Auditory nerve excitation and thus hearing depend on spike-generating ion channels and their placement along the axons of auditory nerve fibers (ANFs). The developmental expression patterns and native axonal locations of voltage-gated ion channels in ANFs are unknown. Therefore, we examined the development of heminodes and nodes of Ranvier in the peripheral axons of type I ANFs in the rat cochlea with immunohistochemistry and confocal microscopy. Nodal structures presumably supporting presensory spiking formed between postnatal days 5 (P5) and P7, including Ankyrin-G, NaV1.6, and Caspr. These immature nodal structures lacked low-voltageactivated KV1.1 which was not enriched at juxtaparanodes until approximately P13, concurrent with the developmental onset of acoustic hearing function. Anatomical alignment of ANF spike-initiating heminodes relative to excitatory input from inner hair cell (IHC) ribbon synapses continued until approximately P30. High-voltage-activated KV3.1b and KV2.2 were expressed in mutually exclusive domains: KV3.1b was strictly localized to nodes and heminodes, whereas KV2.2 expression began at the juxtaparanodes and continued centrally along the first internode. At spike-initiating heminodes in the distal osseous spiral lamina, NaV1.1 partly overlapped NaV1.6 and ankyrin-G. ANFs displayed KV7.2 andKV7.3 at heminodes, nodes, internodes, and the unmyelinated synaptic terminal segments beneath IHCs in the organ of Corti. In response to sound, spikes are initiated at the heminode, which is tightly coupled to the IHC ribbon synapse ~ 20–40 μm away. These results show that maturation of nodal alignment and ion channel content may underlie postnatal improvements of ANF excitability and discharge synchrony.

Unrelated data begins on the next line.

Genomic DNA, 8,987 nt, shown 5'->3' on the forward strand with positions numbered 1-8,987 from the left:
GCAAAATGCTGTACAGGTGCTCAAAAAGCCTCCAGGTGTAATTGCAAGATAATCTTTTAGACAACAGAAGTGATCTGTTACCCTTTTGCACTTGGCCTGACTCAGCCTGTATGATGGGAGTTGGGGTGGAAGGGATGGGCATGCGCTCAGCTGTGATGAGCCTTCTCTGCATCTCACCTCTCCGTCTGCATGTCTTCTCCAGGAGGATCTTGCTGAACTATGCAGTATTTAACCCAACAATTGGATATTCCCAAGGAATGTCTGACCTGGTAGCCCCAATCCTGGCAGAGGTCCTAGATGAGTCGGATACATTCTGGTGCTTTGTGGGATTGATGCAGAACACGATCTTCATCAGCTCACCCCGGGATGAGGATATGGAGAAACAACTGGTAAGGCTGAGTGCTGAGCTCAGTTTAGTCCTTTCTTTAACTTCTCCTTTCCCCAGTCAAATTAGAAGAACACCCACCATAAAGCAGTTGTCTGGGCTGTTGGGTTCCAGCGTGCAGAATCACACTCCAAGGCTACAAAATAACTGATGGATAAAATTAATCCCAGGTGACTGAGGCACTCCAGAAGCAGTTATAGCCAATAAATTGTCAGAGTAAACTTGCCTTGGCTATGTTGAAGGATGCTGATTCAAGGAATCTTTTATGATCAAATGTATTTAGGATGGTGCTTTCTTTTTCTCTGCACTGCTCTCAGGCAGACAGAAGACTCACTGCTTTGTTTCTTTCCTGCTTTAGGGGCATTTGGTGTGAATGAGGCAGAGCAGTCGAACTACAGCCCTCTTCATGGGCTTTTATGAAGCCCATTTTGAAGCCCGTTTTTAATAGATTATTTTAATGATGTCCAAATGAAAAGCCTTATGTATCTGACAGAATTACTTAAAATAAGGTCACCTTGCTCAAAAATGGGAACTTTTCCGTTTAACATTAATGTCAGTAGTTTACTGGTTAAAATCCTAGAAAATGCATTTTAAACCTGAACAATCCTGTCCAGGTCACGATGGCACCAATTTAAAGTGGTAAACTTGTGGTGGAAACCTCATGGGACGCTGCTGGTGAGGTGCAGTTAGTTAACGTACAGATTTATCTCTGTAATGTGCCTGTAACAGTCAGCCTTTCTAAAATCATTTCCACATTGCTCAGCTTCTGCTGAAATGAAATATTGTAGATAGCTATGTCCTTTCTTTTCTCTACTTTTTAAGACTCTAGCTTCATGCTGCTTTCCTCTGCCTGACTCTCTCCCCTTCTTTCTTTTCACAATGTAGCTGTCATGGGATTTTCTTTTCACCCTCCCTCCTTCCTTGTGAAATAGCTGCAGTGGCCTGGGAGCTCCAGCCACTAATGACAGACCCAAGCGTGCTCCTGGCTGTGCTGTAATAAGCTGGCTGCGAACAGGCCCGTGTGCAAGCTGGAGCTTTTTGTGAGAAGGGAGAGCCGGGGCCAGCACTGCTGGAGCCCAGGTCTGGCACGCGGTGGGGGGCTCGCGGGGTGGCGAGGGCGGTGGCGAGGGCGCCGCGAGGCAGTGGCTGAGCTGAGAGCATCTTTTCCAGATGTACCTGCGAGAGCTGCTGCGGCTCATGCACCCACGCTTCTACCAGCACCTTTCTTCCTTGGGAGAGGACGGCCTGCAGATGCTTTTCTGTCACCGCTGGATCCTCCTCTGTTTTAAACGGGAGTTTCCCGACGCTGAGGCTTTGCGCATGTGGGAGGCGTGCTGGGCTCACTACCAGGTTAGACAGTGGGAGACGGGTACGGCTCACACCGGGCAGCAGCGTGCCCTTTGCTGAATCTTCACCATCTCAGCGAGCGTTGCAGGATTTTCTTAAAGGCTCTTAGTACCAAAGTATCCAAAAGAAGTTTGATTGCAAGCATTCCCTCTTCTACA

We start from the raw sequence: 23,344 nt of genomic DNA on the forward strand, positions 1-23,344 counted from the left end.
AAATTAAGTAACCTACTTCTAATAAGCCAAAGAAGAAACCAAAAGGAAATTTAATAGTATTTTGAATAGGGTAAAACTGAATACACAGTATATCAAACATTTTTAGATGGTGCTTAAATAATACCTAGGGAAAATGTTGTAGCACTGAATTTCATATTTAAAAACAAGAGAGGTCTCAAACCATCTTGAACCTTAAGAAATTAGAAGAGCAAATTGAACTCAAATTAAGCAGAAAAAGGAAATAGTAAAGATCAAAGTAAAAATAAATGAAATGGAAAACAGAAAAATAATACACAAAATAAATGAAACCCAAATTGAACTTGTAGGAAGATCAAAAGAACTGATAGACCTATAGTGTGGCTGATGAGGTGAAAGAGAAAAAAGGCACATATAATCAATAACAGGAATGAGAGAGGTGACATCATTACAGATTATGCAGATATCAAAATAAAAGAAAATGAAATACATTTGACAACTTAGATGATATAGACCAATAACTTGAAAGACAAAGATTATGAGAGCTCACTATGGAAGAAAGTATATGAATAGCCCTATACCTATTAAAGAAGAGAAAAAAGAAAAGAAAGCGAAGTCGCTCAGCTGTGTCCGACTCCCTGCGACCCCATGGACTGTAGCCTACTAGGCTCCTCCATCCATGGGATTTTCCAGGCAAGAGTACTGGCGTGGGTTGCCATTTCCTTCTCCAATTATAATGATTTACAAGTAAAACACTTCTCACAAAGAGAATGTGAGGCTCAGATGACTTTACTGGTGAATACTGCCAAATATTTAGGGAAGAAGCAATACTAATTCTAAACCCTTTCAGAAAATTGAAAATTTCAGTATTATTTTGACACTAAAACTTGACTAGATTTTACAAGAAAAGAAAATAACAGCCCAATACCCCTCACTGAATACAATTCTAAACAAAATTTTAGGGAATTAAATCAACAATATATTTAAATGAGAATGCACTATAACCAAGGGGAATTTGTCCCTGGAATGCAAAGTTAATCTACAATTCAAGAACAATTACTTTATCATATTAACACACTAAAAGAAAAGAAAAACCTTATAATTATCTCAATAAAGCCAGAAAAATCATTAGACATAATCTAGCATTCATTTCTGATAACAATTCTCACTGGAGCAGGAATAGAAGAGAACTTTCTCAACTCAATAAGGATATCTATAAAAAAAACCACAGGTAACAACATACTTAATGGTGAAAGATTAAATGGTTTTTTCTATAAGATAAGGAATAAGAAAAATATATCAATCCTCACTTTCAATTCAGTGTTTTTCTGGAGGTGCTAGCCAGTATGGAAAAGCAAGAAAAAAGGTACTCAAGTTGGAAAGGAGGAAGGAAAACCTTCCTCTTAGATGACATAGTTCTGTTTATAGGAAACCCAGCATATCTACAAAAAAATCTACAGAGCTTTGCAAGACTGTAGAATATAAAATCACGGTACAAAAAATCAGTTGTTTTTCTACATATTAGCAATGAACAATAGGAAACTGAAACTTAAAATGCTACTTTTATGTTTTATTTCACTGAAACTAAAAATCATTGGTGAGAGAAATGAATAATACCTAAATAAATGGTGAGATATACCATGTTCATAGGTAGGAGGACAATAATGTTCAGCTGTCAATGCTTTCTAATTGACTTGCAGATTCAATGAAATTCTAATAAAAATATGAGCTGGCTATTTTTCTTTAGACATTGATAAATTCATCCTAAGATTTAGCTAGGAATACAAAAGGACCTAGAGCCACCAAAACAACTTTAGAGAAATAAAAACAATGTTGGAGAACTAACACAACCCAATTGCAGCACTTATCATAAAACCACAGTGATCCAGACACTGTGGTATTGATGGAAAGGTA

- Action potential generation
- Axon initial segment
- Voltage-gated Na and K channels